American Catholics

NRA dog whistles? Israeli paper's charges have impacted American Jewish debate on guns

NRA dog whistles? Israeli paper's charges have impacted American Jewish debate on guns

The recent Florida school shooting has propelled the gun issue to the forefront of the American political drama. It's also grabbed considerable attention in Israel -- providing a lesson in how news outlets with international followings can quickly influence distant debates in our online age.

It also casts light on how a diaspora population -- in this case American Jews -- can be moved by media opinion originating in a nation, despite its distance, with which they have an historical religious or ethnic bond.

So just how did Israeli media become part of the American gun control debate?

Electrifying charges have been appearing in Israeli news media claiming that the National Rifle Association, and its Executive Vice President Wayne LaPierre in particular, has subtlety employed anti-Semitic code language to rally pro-gun partisans.

Israel’s leading liberal newspaper Haaretz has led the way.

Two of its columnists, as of this writing, have bluntly asserted that LaPierre used subtle anti-Semitic language -- “dog whistles” is the common term -- in his speech at last week’s Conservative Political Action Conference gathering.

Let me stress: No such charges of NRA anti-Semitism has shown up in mainstream American media reports on LaPierre’s speech.

That's understandable. Mainstream American media are loath to cast such dispersions unless it's blatantly obvious, which in this case cannot be stated unequivocally. Here, for example, is how The New York Times played the story.

American Jewish media are another matter. They display the same sensitivity toward hints of anti-Semitism as their Israeli counterparts. Within a news cycle or two after the Haaretz columns appeared, similar pieces started to appear in liberal American Jewish media.

Some needed background.

It's easy for Jews to detect even subtle anti-Semitism after centuries of overt Jew-blaming and killing. Plus, American Jews, are general liberal on domestic issues, vote Democratic, and overwhelmingly favor tougher gun controls.

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The papal encyclical: Challenging coverage and advancing the story

The papal encyclical: Challenging coverage and advancing the story

Remember Joseph Stalin's nasty and dismissive line, one version of which goes, "The pope? How many divisions does he have?”? Or maybe he actually said, “How many divisions does the pope of Rome have?”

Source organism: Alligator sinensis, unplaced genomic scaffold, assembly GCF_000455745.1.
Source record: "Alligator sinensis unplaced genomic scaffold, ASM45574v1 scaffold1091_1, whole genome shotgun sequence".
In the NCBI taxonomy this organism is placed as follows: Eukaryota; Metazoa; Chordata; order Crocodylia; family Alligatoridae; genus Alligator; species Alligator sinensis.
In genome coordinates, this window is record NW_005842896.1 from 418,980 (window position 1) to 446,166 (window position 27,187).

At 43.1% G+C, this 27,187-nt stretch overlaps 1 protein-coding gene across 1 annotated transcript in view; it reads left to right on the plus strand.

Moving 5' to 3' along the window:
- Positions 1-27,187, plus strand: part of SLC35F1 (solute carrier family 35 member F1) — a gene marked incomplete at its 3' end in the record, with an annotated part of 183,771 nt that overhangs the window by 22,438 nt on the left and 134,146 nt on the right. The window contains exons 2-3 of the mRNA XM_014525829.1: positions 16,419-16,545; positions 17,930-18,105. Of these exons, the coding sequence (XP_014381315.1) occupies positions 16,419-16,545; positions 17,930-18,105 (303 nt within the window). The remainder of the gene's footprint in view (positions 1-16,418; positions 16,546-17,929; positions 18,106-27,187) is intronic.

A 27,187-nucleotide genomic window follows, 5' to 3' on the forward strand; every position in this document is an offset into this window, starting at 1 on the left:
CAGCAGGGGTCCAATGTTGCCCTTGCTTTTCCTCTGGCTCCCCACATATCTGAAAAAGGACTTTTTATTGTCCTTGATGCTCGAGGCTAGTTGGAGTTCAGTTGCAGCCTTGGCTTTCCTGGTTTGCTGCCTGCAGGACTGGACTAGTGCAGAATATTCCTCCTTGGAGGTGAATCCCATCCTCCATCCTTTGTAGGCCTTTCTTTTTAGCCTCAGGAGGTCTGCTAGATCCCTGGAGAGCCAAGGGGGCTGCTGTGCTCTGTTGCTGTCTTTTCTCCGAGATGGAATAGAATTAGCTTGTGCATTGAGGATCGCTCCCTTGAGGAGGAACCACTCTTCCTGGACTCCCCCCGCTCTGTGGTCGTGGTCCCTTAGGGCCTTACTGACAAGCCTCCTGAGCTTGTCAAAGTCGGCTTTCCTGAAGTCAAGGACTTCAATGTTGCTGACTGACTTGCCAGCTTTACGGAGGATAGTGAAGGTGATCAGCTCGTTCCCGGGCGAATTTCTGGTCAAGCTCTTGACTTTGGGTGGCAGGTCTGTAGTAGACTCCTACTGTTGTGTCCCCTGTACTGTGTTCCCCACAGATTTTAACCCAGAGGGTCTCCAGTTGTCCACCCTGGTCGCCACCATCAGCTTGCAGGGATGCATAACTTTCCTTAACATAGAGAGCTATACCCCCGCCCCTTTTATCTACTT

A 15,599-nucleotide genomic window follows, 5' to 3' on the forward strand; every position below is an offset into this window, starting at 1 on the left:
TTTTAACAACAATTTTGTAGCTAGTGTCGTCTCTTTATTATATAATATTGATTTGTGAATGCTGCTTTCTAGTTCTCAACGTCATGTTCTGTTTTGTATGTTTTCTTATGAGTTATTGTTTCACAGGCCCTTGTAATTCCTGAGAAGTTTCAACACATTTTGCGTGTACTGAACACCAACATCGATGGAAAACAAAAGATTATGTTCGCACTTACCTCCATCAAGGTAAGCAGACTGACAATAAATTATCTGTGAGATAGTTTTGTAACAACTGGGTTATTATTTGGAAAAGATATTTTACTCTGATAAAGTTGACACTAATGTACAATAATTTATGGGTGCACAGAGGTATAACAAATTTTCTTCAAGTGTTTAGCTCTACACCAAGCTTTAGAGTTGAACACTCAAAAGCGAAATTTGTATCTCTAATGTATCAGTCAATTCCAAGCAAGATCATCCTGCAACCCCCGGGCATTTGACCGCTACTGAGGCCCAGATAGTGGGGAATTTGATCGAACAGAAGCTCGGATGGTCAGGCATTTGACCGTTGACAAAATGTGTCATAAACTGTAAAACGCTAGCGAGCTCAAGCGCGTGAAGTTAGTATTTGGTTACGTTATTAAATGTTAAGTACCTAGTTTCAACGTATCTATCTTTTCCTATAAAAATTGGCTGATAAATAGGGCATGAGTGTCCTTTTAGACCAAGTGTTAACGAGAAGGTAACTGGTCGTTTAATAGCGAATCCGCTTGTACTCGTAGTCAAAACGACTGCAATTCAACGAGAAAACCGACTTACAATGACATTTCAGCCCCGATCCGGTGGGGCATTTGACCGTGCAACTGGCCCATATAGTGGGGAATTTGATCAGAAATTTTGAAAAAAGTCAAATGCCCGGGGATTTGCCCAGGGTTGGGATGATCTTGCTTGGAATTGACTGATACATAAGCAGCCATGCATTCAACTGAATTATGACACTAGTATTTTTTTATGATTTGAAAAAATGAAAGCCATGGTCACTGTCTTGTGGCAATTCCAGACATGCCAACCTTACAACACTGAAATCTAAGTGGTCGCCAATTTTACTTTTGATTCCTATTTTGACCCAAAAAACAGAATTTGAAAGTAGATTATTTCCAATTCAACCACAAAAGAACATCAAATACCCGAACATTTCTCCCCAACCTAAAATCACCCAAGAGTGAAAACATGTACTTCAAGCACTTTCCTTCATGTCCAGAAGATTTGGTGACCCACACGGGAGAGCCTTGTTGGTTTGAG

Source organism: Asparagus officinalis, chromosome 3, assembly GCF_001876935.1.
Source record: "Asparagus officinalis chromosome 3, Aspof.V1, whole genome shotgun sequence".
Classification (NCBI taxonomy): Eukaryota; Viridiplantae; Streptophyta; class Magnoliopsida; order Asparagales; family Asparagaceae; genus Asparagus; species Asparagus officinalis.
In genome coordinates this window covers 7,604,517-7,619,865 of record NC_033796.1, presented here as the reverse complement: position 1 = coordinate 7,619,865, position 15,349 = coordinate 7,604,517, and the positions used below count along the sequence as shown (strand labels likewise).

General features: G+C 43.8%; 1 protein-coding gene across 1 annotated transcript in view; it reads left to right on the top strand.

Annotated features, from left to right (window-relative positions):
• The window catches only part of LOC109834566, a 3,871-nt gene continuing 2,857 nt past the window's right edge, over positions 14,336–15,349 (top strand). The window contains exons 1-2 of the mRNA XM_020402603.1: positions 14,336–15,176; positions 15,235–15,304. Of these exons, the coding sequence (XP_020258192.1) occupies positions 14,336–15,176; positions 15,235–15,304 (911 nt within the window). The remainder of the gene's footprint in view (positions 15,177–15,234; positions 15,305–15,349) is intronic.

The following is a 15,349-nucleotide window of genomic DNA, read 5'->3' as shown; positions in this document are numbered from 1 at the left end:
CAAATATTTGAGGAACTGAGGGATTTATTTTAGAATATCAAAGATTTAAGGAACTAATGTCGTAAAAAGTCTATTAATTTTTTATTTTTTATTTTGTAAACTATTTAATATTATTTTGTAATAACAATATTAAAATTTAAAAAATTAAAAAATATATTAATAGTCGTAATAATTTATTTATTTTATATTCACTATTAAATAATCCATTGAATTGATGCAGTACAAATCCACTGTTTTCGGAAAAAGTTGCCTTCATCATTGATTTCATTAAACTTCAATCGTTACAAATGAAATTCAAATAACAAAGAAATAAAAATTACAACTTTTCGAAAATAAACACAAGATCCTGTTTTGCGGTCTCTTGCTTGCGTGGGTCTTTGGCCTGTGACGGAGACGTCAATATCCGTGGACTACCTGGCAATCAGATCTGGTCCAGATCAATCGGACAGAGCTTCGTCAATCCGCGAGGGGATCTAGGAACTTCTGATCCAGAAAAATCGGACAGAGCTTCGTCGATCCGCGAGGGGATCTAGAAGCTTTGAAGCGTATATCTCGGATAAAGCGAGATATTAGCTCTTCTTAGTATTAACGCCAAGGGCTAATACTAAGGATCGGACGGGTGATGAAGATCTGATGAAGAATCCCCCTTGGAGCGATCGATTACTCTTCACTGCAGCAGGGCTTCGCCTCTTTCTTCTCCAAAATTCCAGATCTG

Hard to say. Both versions are floating around the Internet.

No matter. The implication is clear in both instances. The Vatican long ago lost a considerable portion of its worldly power that once allowed it to impose its will not only on the preponderance of Roman Catholics, but on much of non-Catholic humanity.

This should be obvious to GetReligion readers. Should you require evidence, however, the recent vote legalizing same-sex marriage in once staunchly traditional, Catholic Ireland should serve as a clincher.

The Vatican's diminished influence is also obvious in much of the general media's coverage of Pope Francis' environmental encyclical, Laudato Si -- notwithstanding all the headlines it generated. 

Francis emphasized the moral challenge he believes is key to slowing human-influenced climate change and to furthering a sustainable global environmental policy that fosters economic justice. His moral argument -- a harsh critique of rapacious capitalist practices and unbridled consumerism -- warned of the negative consequences of current policies for all the world, but, in particular, for the poor and powerless. 

But get past the lede of most renditions of the story -- most prominently in the follow up coverage -- and you find that the Vatican's message was not the dominate theme.

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Godbeat 101: Localizing the pope resignation story

For a newspaper junkie, one of the joys of the digital age is being able to scan hundreds of front pages when major breaking news occurs.

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